1 package of butternut squash, peeled, washed and cut into chunks
2 to 3 tablespoons olive oil
Salt & Pepper
1 teaspoon fresh thyme


Pre-heat oven to 375 degrees F.
1. Place squash into a mixing bowl.
2. Mix with olive oil. Add cracked salt & pepper to taste.
3. Separate fresh thyme leaves from the stalks and add to mixture. Add rest of olive oil and mix again.
4. Place squash into a casserole pan and into the oven for about 45 minutes.

Serve warm.
Recipe courtesy of Julie Geary, Classic Cooks Catering, 2011.
Butternut squash is technically a fruit that can be boiled, steamed, roasted or puréed (to make a soup or pie). You can also mash it for soups or casseroles. It is for many considered a traditional part of the Thanksgiving dinner. Maybe it is because this fruit is at its' best from fall to mid-winter. It has also become popular as a soup or in a pie, very similar to pumpkin pie. This recipe creates a crisp crust on the outside of the squash pieces but is moist, soft and flavorful on the inside. It is preferable to boiling or steaming the individual squash pieces.
Fortunately you can now buy the squash around this time of year with the hardest, time-consuming part of the preparation already done. It comes in bags already peeled, seeded and washed. All you have to do for this recipe is season it with fresh thyme leaves, salt and pepper and put it in your already warm oven for about 45 minutes.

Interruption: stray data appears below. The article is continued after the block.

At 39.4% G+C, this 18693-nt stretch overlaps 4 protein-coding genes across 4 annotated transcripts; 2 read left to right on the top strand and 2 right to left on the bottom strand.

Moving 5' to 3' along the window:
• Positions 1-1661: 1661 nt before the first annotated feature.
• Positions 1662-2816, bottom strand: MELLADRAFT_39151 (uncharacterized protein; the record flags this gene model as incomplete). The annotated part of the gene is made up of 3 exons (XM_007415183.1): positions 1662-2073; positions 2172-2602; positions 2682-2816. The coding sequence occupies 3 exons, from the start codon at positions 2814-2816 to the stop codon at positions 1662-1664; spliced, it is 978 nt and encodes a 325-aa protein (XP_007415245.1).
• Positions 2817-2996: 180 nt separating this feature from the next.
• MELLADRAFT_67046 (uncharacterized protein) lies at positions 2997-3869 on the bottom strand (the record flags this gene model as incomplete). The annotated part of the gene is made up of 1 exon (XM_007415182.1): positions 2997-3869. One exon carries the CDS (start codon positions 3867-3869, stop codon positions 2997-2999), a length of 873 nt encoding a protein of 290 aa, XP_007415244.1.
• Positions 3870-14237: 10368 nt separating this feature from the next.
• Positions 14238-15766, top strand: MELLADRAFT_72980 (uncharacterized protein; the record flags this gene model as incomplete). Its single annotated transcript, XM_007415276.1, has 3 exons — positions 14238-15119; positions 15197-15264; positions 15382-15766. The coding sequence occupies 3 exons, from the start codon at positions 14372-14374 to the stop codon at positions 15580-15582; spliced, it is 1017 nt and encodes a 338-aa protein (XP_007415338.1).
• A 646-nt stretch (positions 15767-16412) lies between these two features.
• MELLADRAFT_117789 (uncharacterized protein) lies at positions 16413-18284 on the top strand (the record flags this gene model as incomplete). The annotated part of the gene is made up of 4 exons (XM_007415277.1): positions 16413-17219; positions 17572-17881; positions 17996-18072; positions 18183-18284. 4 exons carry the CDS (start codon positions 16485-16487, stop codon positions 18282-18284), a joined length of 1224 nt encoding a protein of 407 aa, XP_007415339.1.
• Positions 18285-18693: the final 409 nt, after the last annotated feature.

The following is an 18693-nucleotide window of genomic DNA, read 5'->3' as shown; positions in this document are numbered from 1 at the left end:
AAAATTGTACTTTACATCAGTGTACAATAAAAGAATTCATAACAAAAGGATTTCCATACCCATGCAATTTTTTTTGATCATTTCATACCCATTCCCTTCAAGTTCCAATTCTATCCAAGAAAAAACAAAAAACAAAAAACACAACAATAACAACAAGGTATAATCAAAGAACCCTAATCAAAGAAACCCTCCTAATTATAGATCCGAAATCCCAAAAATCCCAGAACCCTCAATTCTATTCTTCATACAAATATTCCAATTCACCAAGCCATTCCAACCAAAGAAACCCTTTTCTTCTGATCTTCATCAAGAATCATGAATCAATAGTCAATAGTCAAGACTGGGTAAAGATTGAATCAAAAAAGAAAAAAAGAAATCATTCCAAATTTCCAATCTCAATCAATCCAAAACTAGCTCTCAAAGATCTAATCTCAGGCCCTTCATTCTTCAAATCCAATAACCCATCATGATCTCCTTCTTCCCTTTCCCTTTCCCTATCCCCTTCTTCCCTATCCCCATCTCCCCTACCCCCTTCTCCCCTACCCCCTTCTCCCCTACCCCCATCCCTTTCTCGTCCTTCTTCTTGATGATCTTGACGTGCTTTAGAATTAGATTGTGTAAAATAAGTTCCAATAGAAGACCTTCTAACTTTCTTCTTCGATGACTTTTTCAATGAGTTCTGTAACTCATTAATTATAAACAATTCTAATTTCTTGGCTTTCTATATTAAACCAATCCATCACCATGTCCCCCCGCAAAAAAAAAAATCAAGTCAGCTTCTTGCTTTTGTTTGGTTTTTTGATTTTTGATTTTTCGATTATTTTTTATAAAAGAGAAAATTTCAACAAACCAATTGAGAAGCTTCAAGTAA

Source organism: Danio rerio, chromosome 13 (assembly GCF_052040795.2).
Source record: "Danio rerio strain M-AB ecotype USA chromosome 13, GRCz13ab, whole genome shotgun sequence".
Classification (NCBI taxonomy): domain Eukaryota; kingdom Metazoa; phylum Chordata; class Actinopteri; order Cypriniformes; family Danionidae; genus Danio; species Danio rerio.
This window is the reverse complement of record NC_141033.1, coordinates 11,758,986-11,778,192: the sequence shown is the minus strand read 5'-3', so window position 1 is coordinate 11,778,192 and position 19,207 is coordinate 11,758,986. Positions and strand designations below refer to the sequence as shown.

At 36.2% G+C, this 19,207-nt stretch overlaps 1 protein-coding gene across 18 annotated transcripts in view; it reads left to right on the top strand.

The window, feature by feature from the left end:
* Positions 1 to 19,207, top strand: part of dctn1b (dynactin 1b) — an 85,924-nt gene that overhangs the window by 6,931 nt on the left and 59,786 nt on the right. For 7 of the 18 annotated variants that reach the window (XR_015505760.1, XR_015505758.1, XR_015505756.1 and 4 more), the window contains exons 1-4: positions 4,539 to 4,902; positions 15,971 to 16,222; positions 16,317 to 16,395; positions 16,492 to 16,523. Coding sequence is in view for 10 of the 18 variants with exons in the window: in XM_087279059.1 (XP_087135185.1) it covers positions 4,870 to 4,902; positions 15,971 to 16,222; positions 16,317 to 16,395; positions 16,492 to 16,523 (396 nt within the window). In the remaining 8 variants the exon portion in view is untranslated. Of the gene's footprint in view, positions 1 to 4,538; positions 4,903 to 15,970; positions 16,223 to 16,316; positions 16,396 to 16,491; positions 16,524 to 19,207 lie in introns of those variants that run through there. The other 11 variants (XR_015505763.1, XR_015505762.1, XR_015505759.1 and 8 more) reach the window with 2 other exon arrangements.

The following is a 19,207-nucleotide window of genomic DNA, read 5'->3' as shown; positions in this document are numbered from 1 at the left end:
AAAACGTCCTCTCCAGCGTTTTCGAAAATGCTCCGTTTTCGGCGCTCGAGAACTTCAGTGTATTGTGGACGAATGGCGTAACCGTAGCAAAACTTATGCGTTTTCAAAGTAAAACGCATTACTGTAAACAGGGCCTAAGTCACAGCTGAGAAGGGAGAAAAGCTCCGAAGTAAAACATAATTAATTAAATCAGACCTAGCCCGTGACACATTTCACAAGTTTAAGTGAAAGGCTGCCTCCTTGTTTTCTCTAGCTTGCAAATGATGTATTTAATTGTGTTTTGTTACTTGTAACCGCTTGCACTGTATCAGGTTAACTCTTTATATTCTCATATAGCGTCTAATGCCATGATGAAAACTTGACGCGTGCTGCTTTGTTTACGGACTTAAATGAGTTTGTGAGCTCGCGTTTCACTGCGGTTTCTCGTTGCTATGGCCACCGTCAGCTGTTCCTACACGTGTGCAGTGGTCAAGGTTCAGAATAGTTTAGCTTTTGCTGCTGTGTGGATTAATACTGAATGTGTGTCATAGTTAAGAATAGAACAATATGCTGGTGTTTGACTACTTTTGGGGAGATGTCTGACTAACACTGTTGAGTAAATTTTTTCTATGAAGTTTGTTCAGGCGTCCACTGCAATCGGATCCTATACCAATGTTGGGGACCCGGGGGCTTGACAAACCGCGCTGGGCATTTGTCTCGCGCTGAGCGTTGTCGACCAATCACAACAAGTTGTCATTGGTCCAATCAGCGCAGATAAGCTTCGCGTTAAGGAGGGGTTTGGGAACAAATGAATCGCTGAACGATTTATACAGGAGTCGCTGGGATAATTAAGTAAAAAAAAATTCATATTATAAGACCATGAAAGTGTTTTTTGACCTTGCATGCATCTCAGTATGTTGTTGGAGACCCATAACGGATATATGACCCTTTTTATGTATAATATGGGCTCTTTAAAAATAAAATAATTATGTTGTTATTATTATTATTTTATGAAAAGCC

Butternut is also often prepared by removing the skin and seeds, which are not usually eaten or cooked. Both the seeds and the skin are edible. (The most popular way to eat the seeds is to set them aside, clean them, and roast in the oven at 275 degrees F. for about 15 minutes. This also works for other squash seeds such pumpkin.) When the entire squash is roasted you can also eat the softened skin. To roast cut the squash in half, removing the seeds, brush with oil and place on a roasting pan cut side down in a 350 degree F. oven for about 45 minutes.
Roasted Butternut Squash
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